The entire collection of literary works belonging to Charles Darwin has been reassembled for the first time, and is now available to view online. Researchers spent 18 years tracking down every book, article, pamphlet and journal owned by the legendary naturalist, revealing the staggering extent of his private collection.
Introducing the assemblage, Darwin Online founder Dr John van Wyhe explains that “Charles Darwin's vast personal library, which he used to create his world-changing scientific works, was gradually dispersed after his death in 1882.” As a result, scholars have generally assumed that the collection was limited to the 1,480 books that are known to survive at the University of Cambridge and Darwin’s home, Down House.
However, van Wyhe writes that “we can now reveal that this is only 15 percent of the printed items Darwin owned in his lifetime,” which in fact included 7,350 titles across 13,000 volumes and items. After painstakingly identifying each of these entries, the Darwin Online team has now released a 300-page catalog listing the entire collection, with around 9,300 links to digitized copies of the works.
Among the many sources used to fill in the enormous gaps in Darwin’s library were his original handwritten catalogs, which filled 56 paper boxes and contained frustratingly abbreviated references that researchers then had to make sense of to identify the works being cited. “Each one of these obscure records required its own detective story to discover the publication Darwin had noted as being in his library,” writes van Wyhe.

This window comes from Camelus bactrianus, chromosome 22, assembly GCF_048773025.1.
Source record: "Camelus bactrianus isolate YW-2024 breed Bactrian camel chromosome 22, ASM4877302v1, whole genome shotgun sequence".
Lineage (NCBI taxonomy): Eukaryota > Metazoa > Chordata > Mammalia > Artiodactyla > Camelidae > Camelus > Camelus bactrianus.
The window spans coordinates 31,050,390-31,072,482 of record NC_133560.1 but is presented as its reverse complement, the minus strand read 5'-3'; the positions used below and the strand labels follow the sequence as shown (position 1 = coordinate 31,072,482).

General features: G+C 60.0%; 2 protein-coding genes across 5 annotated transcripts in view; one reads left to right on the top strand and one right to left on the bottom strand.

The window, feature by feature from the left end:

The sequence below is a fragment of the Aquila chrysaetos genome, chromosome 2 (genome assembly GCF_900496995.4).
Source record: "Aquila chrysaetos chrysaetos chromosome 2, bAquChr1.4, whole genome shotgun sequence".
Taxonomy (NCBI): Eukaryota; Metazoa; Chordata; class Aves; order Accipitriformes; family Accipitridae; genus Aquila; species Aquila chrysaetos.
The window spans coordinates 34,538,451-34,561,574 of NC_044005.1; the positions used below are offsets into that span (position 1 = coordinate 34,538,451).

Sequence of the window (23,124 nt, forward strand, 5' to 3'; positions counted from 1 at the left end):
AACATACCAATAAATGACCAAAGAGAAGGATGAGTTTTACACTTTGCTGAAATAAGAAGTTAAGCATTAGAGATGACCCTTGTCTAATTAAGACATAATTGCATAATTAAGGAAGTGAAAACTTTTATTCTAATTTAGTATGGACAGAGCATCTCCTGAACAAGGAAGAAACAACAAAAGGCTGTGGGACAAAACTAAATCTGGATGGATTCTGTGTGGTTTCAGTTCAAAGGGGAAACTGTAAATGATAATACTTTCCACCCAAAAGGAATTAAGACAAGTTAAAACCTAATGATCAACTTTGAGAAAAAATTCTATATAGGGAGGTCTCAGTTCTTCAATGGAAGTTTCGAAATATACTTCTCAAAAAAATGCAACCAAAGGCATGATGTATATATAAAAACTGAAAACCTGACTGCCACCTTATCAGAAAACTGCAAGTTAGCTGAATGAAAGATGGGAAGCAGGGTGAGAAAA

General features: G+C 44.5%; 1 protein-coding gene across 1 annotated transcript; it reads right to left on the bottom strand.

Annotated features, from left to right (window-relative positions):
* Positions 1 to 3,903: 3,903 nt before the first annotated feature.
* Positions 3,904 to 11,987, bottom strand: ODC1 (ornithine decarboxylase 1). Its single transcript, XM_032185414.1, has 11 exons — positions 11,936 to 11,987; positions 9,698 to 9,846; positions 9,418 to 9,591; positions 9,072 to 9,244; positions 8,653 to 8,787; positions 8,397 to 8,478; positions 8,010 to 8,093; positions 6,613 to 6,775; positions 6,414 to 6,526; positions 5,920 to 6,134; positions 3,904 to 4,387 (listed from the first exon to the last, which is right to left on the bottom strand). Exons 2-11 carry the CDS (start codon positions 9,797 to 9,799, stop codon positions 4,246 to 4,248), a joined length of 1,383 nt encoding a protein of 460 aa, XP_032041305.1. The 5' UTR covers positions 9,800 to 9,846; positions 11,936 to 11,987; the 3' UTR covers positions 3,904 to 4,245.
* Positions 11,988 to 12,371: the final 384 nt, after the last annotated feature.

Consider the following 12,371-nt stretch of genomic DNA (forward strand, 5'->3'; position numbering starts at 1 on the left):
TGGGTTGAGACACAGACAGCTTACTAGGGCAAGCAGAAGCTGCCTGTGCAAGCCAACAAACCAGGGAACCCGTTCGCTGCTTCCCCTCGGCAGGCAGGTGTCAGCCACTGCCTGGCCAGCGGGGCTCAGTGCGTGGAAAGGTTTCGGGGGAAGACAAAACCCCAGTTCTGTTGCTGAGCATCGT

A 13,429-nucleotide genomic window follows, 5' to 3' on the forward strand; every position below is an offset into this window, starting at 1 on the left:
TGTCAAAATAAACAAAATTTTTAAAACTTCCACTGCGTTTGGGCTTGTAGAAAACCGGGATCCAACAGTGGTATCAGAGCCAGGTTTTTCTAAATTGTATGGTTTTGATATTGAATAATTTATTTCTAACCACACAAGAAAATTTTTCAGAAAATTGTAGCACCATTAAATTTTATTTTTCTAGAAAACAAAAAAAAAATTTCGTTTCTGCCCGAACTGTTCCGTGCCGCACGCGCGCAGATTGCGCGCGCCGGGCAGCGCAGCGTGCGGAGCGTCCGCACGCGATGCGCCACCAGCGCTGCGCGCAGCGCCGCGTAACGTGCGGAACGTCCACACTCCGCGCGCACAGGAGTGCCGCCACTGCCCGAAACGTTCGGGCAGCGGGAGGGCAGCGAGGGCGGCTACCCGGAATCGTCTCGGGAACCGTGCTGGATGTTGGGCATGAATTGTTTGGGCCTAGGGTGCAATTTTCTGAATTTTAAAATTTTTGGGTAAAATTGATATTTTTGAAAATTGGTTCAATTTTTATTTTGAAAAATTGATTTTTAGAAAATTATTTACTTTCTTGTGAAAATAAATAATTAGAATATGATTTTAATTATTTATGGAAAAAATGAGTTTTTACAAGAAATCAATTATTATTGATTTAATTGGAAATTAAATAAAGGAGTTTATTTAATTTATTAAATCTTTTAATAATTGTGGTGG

A further 426 missing titles were then identified from a 426-page handwritten catalog of Darwin’s library that was prepared for him in 1875.
The resultant collection of publications is extraordinary in both its sheer size and the breadth of topics covered. According to van Wyhe, “most of the works in the Darwin Library are, unsurprisingly, on scientific subjects, especially biological and geological.”
However, he goes on to state that “many others are works on farming, animal breeding and behavior, geographical distribution, philosophy, psychology, religion, and other topics that interested Darwin such as history, travel and language.” For instance, several works by the philosophers John Stuart Mill and Auguste Comte, as well as writings by Charles Babbage - who first came up with the concept of the programmable computer - are now known to have been present in Darwin’s library.
Other surprising entries include an 1832 road atlas of England and Wales and a coffee table book of artworks entitled Sun Pictures. “There are also articles in Darwin's papers with the alarming titles 'The anatomy of a four-legged chicken' and 'Epileptic guinea-pigs',” explains van Wyhe.
“Simply browsing through the list will give a modern reader a sense of just how thorough, erudite and often quirky Darwin's interests and sources were,” he continues.
If that’s piqued your interest, go check out the catalog!